Published on in Vol 24, No 12 (2022): December

This is a member publication of Imperial College London (Jisc)

Preprints (earlier versions) of this paper are available at, first published .

Original Paper

1Department of Primary Care and Public Health, Imperial College London, London, United Kingdom

2Centre for Intelligent Healthcare, Institute for Health and Wellbeing, Coventry University, Coventry, United Kingdom

3gHealth Research Group, School of Medicine, University College Dublin, Dublin, Ireland

4Leeds Teaching Hospital National Health Service Trust, Leeds, United Kingdom

5Health Board, Hywel Dda University, Wales, United Kingdom

6Glasgow Royal Infirmary, National Health Service Greater Glasgow and Clyde, Glasgow, United Kingdom

7Oxford University National Health Service Foundation Trusts, Oxford, United Kingdom

8Leeds Children’s Hospital, Leeds, United Kingdom

9Wheaton Hall Medical Practice, Drogheda, Co Louth, Ireland

10Croydon Health Services, Croydon, United Kingdom

11Department of Paediatrics and Child Health, Evercare Hospital Lekki, Lagos, Nigeria

12Department of Ophthalmology, University Eye Hospital Tübingen, Tübingen, Germany

13School of Medicine, University of Limerick, Limerick, Ireland

14Institute for Excellence in Health Professions Education, Mohammed Bin Rashid University of Medicine and Health Sciences, Dubai, United Arab Emirates

15National Health Service Forth Valley, Scotland, United Kingdom

16National eHealth Living Lab, Department of Public Health and Primary Care, Leiden University Medical Center, Leiden, Netherlands

17University Hospital for Infectious Diseases, Zagreb, Croatia

18University of Zagreb School of Medicine, Zagreb, Croatia

19Medical Research Council Unit The Gambia, London School of Hygiene & Tropical Medicine, Fajara, Gambia

20West Hertfordshire Teaching Hospitals National Health Service Trust, Watford, United Kingdom

21Acute Medicine Section, Department of Internal Medicine, Amsterdam University Medical Centers, VU Medical Center Location, Amsterdam, Netherlands

22Department of Mental Health, Nnewi Campus, Nnamdi Azikiwe University Teaching Hospital, Nnewi, Nigeria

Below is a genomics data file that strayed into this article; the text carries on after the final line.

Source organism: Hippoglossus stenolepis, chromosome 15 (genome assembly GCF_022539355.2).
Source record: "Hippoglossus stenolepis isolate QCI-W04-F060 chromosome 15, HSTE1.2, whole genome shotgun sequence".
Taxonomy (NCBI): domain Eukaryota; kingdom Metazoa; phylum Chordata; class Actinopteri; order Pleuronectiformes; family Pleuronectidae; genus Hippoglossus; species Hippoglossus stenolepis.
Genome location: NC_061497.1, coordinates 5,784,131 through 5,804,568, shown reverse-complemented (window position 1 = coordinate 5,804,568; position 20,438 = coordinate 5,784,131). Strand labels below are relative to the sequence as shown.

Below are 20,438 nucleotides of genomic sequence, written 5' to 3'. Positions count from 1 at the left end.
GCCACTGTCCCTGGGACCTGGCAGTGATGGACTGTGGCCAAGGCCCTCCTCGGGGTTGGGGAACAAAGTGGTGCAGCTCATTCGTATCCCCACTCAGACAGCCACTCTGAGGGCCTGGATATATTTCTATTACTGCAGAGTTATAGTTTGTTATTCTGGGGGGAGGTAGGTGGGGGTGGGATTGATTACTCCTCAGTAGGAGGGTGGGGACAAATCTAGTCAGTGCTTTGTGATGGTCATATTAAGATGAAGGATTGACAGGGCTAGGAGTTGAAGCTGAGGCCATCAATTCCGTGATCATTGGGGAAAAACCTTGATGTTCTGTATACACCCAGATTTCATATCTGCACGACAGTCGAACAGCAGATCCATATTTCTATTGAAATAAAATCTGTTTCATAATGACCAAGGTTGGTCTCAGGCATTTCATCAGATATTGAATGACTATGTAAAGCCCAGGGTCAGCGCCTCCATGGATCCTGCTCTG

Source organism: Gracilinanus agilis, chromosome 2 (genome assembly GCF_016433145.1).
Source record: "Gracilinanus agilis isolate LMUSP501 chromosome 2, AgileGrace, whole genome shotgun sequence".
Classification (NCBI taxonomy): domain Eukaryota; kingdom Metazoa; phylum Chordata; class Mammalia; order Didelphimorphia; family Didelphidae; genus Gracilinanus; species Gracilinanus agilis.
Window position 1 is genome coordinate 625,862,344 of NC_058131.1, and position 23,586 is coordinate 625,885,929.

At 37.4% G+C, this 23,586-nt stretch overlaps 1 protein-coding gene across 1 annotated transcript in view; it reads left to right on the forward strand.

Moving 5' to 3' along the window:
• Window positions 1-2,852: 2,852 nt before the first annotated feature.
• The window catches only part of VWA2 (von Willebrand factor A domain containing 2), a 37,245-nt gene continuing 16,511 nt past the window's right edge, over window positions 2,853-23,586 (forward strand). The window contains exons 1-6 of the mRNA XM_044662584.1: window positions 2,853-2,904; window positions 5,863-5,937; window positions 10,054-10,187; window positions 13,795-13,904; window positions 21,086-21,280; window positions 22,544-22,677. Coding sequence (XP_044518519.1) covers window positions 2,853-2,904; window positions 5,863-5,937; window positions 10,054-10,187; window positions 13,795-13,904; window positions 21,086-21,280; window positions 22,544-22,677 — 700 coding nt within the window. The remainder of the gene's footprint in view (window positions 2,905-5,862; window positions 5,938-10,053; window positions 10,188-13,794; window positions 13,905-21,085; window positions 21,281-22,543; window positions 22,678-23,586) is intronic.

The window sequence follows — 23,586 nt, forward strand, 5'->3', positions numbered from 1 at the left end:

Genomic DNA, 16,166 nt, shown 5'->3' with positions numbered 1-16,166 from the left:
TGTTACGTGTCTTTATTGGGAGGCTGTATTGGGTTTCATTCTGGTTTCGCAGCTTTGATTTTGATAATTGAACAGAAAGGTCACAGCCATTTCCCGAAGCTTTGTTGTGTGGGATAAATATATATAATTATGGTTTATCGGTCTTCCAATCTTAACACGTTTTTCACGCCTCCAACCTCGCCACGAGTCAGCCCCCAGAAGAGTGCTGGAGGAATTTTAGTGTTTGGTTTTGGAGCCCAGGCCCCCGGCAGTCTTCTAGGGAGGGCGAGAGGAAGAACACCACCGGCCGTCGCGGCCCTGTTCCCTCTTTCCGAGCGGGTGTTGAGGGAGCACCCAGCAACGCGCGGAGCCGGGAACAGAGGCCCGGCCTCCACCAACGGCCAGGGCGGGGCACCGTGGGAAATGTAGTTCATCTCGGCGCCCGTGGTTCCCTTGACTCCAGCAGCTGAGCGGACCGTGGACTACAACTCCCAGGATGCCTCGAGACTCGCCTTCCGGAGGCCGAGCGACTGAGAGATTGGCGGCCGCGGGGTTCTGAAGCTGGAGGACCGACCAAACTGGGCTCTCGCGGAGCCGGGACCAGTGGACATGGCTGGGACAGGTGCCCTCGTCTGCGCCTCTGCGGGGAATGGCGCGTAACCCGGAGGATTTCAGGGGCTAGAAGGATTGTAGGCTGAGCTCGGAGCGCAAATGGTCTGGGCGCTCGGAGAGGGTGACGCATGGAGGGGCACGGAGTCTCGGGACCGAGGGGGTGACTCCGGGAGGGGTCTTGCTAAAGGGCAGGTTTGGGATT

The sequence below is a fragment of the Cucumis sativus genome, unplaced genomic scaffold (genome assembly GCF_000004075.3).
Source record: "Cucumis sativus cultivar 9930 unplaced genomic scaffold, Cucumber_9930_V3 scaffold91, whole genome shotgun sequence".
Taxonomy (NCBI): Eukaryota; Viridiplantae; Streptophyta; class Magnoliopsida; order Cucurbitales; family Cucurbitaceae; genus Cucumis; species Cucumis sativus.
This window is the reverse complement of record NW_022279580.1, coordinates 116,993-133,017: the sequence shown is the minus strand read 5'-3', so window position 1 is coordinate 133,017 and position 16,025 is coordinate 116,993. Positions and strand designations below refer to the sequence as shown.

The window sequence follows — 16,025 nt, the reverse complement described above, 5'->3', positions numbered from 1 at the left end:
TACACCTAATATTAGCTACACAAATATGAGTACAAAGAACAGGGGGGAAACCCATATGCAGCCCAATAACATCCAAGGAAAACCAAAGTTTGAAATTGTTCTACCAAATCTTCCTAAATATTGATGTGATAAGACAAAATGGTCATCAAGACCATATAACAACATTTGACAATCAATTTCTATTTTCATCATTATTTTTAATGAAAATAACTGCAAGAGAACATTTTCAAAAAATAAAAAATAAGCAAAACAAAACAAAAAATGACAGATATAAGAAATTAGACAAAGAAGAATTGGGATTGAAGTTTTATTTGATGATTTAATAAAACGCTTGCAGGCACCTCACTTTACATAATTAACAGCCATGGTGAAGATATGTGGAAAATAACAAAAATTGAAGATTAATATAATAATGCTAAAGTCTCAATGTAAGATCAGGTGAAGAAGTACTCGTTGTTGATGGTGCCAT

23Centre for Population Health Sciences, Lee Kong Chian Medicine, Nanyang Technological University, Singapore, Singapore

Corresponding Author:

Josip Car, MSc, MD, DIC, PhD

Department of Primary Care and Public Health

Imperial College London

The Reynolds Building, St Dunstan’s Road

London, W6 8RP

United Kingdom

Phone: 44 020 7594 0799


Background: Digital health technologies (DHTs), such as electronic health records and prescribing systems, are transforming health care delivery around the world. The quality of information in DHTs is key to the quality and safety of care. We developed a novel clinical information quality (CLIQ) framework to assess the quality of clinical information in DHTs.

Objective: This study explored clinicians’ perspectives on the relevance, definition, and assessment of information quality dimensions in the CLIQ framework.

Methods: We used a systematic and iterative eDelphi approach to engage clinicians who had information governance roles or personal interest in information governance; the clinicians were recruited through purposive and snowball sampling techniques. Data were collected using semistructured online questionnaires until consensus was reached on the information quality dimensions in the CLIQ framework. Responses on the relevance of the dimensions were summarized to inform decisions on retention of the dimensions according to prespecified rules. Thematic analysis of the free-text responses was used to revise definitions and the assessment of dimensions.